Create a free profile to get unlimited access to exclusive videos, breaking news, sweepstakes, and more!
Olympic Figure Skater Meagan Duhamel Is Saving Pups From The Dog Meat Trade In South Korea
Approximately 2 million dogs each year are raised on Korean dog meat farms.
The Winter Olympics have officially started but issues of animal cruelty have surfaced in South Korea. As the Las Vegas Sun reports, Canadian figure skater Meagan Duhamel is going for a gold medal but off the rink, the skater is becoming known for her work saving dogs from the dog meat trade in South Korea.
Duhamel is a vegan and animal lover. Last year, she rescued a dog named Moo-tae from a dog meat farm. The 2-year-old has been living with her in Montreal since then. "He's like a saint," she says of her pet.
Approximately 2 million dogs each year are raised on Korean dog meat farms. The conditions are often bad at these farms, including the dogs put in cages or left without food or water. The dogs are killed and sold for meat, often used for a traditional soup.
With the Olympics in South Korea, dog meat has come into the global forefront. Athletes and visitors to Pyeongchang for the Olympics may still see the practice. The government did offer aid for restaurants if they stopped selling dog meat but some restaurant owners say that it's hard. "I have been selling dog meat for decades. It is really difficult for me to change my menu just because of the Olympics," said Park Young-ae who owns Young Hoon Restaurant.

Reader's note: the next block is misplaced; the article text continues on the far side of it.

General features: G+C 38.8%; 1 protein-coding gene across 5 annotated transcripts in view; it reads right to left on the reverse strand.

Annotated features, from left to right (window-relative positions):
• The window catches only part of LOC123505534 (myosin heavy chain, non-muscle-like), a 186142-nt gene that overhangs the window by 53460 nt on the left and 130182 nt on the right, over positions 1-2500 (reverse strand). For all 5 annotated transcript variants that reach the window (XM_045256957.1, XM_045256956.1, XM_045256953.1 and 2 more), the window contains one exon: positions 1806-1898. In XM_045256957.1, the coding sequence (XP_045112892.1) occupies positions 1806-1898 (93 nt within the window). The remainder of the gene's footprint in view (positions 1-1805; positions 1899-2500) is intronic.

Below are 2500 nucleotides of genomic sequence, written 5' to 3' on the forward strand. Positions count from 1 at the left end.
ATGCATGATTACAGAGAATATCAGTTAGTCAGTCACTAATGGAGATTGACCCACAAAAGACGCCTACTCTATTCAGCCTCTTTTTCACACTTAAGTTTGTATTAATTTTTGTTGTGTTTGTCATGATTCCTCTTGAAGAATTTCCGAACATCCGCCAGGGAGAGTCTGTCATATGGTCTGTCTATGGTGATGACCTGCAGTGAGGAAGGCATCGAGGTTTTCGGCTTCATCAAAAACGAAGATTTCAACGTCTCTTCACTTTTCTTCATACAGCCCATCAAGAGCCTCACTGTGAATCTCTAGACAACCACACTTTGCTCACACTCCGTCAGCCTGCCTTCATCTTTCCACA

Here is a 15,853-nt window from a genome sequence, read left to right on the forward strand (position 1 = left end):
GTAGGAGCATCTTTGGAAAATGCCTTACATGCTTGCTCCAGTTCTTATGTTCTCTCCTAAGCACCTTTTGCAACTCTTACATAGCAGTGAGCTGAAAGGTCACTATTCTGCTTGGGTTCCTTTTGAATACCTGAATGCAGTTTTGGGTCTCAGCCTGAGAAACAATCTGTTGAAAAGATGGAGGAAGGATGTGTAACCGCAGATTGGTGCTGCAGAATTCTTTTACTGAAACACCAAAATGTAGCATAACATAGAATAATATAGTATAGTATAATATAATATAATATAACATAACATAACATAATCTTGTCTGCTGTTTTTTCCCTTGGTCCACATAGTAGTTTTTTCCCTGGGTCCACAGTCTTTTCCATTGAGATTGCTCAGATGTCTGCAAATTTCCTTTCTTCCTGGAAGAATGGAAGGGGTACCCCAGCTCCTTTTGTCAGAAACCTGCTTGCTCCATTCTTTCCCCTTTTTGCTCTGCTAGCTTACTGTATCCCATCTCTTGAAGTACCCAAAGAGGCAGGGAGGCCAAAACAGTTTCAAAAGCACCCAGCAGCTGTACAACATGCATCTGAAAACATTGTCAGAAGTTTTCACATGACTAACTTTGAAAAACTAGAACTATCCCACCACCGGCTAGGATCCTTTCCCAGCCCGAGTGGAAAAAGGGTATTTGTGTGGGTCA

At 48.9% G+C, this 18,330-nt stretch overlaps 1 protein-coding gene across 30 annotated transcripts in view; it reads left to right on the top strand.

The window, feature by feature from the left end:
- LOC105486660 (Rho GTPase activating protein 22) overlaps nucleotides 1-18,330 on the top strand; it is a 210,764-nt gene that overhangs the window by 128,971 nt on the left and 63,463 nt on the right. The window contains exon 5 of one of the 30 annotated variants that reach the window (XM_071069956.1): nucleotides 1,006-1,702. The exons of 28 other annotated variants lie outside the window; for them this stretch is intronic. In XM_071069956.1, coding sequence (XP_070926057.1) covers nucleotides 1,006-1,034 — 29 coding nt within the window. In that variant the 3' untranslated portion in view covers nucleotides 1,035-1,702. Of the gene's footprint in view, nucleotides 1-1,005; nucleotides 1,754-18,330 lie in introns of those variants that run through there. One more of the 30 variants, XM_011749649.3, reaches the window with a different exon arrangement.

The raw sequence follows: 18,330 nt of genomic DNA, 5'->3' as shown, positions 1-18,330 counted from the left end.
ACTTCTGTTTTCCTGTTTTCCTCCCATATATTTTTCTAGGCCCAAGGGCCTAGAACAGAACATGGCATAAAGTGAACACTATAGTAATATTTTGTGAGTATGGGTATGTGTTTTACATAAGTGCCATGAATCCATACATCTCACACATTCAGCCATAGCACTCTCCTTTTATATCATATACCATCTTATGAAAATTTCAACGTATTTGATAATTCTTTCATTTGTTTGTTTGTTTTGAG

“It is just sad because when the world is watching the Olympics little is known or spoken about the (Korean dog meat trade),” Duhamel told USA TODAY Sports. ”There are hundreds of dog meat farms tucked away and nobody is talking about this. The buzz will be about the Olympics.”
The practice of eating dogs is not new in Korea but it has reportedly decreased in recent years. Some major dog meat stores have been closed. In fact, President Moon Jae made a campaign promise to adopt a rescue dog if he won last year's presidential election, which he did. The four-year-old black mixed breed is known as the "First Dog."
As for Duhamel, she loves having her rescue pup. "He loved to sit with the Buddhas during meditation and yoga," said Duhamel. "I thought, 'Oh my God, maybe this dog has some special spiritual energy.' That was really why I chose him."
Duhamel adopted her pup through an organization called Free Korean Dogs, founded by EK Park, who was born in South Korea but lives in Canada. A few months after Duhamel adopted her dog, her parents also adopted one through the organization. Duhamel is hoping other athletes will follow suit.
[Photo: Getty Images]